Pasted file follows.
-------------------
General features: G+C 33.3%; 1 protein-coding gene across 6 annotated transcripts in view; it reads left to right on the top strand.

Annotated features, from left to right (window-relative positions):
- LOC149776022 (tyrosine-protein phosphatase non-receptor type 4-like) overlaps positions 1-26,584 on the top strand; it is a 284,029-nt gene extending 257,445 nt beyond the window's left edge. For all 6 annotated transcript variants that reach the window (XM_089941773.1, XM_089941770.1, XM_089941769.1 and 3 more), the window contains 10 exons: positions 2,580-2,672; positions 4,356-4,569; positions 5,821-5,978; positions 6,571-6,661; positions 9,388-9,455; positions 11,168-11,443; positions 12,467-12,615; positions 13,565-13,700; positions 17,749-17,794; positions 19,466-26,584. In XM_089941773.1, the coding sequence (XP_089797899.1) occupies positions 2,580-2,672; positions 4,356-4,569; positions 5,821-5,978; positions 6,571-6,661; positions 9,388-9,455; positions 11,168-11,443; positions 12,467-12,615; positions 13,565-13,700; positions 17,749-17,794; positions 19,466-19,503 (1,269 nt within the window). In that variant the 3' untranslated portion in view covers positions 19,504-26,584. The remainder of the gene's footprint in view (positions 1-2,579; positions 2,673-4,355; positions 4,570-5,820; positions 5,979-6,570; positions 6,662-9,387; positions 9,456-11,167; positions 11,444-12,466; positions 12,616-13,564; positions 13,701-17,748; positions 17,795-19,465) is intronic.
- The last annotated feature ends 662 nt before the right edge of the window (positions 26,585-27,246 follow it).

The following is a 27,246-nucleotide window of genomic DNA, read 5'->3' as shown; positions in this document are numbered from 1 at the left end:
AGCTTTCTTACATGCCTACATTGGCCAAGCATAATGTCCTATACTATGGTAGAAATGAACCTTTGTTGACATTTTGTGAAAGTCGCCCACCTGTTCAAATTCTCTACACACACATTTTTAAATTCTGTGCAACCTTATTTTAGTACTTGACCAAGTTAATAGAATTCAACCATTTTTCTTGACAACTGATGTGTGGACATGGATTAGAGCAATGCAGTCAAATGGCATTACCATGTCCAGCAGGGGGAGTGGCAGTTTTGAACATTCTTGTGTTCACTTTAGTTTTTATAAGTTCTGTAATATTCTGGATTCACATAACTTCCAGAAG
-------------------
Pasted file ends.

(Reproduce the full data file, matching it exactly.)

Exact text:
General features: G+C 33.3%; 1 protein-coding gene across 6 annotated transcripts in view; it reads left to right on the top strand.

Annotated features, from left to right (window-relative positions):
- LOC149776022 (tyrosine-protein phosphatase non-receptor type 4-like) overlaps positions 1-26,584 on the top strand; it is a 284,029-nt gene extending 257,445 nt beyond the window's left edge. For all 6 annotated transcript variants that reach the window (XM_089941773.1, XM_089941770.1, XM_089941769.1 and 3 more), the window contains 10 exons: positions 2,580-2,672; positions 4,356-4,569; positions 5,821-5,978; positions 6,571-6,661; positions 9,388-9,455; positions 11,168-11,443; positions 12,467-12,615; positions 13,565-13,700; positions 17,749-17,794; positions 19,466-26,584. In XM_089941773.1, the coding sequence (XP_089797899.1) occupies positions 2,580-2,672; positions 4,356-4,569; positions 5,821-5,978; positions 6,571-6,661; positions 9,388-9,455; positions 11,168-11,443; positions 12,467-12,615; positions 13,565-13,700; positions 17,749-17,794; positions 19,466-19,503 (1,269 nt within the window). In that variant the 3' untranslated portion in view covers positions 19,504-26,584. The remainder of the gene's footprint in view (positions 1-2,579; positions 2,673-4,355; positions 4,570-5,820; positions 5,979-6,570; positions 6,662-9,387; positions 9,456-11,167; positions 11,444-12,466; positions 12,616-13,564; positions 13,701-17,748; positions 17,795-19,465) is intronic.
- The last annotated feature ends 662 nt before the right edge of the window (positions 26,585-27,246 follow it).

The following is a 27,246-nucleotide window of genomic DNA, read 5'->3' as shown; positions in this document are numbered from 1 at the left end:
AGCTTTCTTACATGCCTACATTGGCCAAGCATAATGTCCTATACTATGGTAGAAATGAACCTTTGTTGACATTTTGTGAAAGTCGCCCACCTGTTCAAATTCTCTACACACACATTTTTAAATTCTGTGCAACCTTATTTTAGTACTTGACCAAGTTAATAGAATTCAACCATTTTTCTTGACAACTGATGTGTGGACATGGATTAGAGCAATGCAGTCAAATGGCATTACCATGTCCAGCAGGGGGAGTGGCAGTTTTGAACATTCTTGTGTTCACTTTAGTTTTTATAAGTTCTGTAATATTCTGGATTCACATAACTTCCAGAAG